Hospitality Culture

Native Americans are very hospitable as are many cultures throughout the world. It is important to both gracefully receive and extend hospitality.  Where I am from, people will offer things and we often over politely decline. This is unacceptable among Native Americans. Anything from a cup of water to a personal gift is to be received and not declined.  In other places you might need to be careful with complimenting certain things, because individuals may feel obligated to give it you.  In other settings, hospitality is extended in order to merit or earn grace, karma, etc. Though that is an uncomfortable reality, receive the hospitality with a genuine heart with the intent of sharing the Gospel.

Real Poverty

There are impoverished people in every region and amongst every people of the globe. However, if we cannot imagine going to sleep on something that is not a bed or even in a “house” or going to “bed” unsure of where our next meal will come from, then we do not understand real poverty. If we engage at any meaningful level this is something we will encounter no matter where we go.  It is important that we are prepared to encounter real and extreme poverty so we know the best ways to help (which are not always what we think).

Differing Worldviews

If your intention is to share the Gospel with any people group, worldview considerations are of the utmost importance. One thing they all share in common (including non-Christian Native Americans) is not understanding exactly Who Jesus Christ is and what He came to do. On Reservations the overwhelming majority are monotheists who believe in a single Creator. This is a great place to begin the conversation. In other parts of the world, people have no concept of a Creator in the established philosophy and religion. At any rate, no one really cares for the One Who has created his or her heart unless their hearts have been newly created (Romans 1).  It will serve you well to be familiar with the local worldview(s) in order to have effective conversations.  However, I can also personally attest to the power of the Gospel that transcends worldviews.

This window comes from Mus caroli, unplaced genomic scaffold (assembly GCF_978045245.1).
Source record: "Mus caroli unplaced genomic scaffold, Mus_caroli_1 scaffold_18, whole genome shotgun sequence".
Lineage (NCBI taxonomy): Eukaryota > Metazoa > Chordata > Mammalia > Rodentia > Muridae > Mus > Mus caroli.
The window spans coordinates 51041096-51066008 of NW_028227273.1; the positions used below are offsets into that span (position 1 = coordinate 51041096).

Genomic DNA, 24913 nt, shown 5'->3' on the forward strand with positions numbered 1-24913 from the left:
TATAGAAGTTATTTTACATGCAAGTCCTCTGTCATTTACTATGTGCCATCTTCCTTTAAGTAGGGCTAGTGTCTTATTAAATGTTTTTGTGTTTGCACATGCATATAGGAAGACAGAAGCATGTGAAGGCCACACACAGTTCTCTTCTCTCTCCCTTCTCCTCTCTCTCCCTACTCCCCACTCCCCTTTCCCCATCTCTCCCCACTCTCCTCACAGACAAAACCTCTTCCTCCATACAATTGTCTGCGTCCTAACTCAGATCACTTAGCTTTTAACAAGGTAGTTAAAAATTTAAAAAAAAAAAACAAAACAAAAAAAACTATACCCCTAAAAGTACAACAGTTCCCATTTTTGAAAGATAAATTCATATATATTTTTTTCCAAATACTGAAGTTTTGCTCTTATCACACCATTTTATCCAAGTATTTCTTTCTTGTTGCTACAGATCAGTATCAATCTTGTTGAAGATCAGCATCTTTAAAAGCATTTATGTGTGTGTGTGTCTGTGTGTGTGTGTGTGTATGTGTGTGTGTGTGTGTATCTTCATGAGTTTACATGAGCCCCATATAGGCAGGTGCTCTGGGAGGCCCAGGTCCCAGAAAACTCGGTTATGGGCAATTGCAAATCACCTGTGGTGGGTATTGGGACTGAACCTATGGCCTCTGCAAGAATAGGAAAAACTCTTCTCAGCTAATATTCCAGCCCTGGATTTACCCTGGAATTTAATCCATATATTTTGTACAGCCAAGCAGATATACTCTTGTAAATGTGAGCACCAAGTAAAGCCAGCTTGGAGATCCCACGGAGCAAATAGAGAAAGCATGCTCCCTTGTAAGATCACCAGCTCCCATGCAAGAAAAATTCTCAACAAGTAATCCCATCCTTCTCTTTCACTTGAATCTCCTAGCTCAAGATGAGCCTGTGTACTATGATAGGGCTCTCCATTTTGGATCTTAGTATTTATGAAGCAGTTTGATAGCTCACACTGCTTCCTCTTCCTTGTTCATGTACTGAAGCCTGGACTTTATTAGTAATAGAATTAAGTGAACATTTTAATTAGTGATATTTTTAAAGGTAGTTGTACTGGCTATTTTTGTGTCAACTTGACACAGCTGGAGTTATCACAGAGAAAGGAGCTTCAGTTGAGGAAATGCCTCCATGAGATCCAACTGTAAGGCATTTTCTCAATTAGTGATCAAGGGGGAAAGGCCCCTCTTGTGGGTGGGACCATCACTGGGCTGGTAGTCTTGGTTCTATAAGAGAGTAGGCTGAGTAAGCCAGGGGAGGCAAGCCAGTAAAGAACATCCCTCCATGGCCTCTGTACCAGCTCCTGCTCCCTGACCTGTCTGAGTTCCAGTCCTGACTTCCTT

I will add: though we share a lot in common if our starting place is as a Christian and our minds are formed by the Bible, there will still be vast differences in worldviews with our brothers and sisters around the globe. Though it will be easier to discuss these issues with Christians, there will still be areas of local sensitivity. Just be aware and prepared to be forgiving and to be forgiven.

The next several items are practical in nature but will greatly serve you in preparation.

Uncertain Hygiene

You may not get a shower. It may not be available. This can range from a limited time to a way of life. If you cannot sleep for more than few days without a shower, then you need to prepare for this possibility. In some places where you get a “shower” there may be no stall and there may be little water pressure. There may be an extreme limit in available clean water. Long showers are rarely appropriate.  So, pack some hand sanitizer and prepare to get dirty for the Gospel.

Uncomfortable Bathroom Situations

It’s going to be uncomfortable. Count on it. In our time with Montana Indian Ministries we have grown accustomed to porta-potties (I may or may not have participated in a covert operation to temporarily relocate said porta-potties). In other places in the globe you will inevitably find yourself behind a tree or in a “squatty potty” and your digestive system will enjoy choosing this time to do acrobats for you. In some places only natural waste is flushable (if indeed there is any flushing involved). Here is another area to be aware and prepared and you do want to bring your own paper and wipes. Don’t say I didn’t warn you.

Extreme Weather Conditions

Montana is notorious for extreme weather in both directions. You can experience 100 degree heat and ice in the same twenty-four hour period. The saying is, if you don’t like the weather, just wait around ten minutes. Extreme weather (heat, rain, cold) will be fact wherever you go to serve and to share the Gospel. Pack appropriately and prepare to endure, drink plenty of water, and wear appropriate shoes.

Unreliable Internet

We live on the internet. It is no longer a destination, it is where we live our lives. There are many positives to this constant interconnectivity and many negatives. With this said, Montana prepares you to know you may go days on end without an Imessage or email. In some situations around the globe you may have to be cautious about what you post and how you post it. To prepare for these situations, try doing internet fasts before travelling and taking all your extra time (which you will have) to pray and prepare.

Travel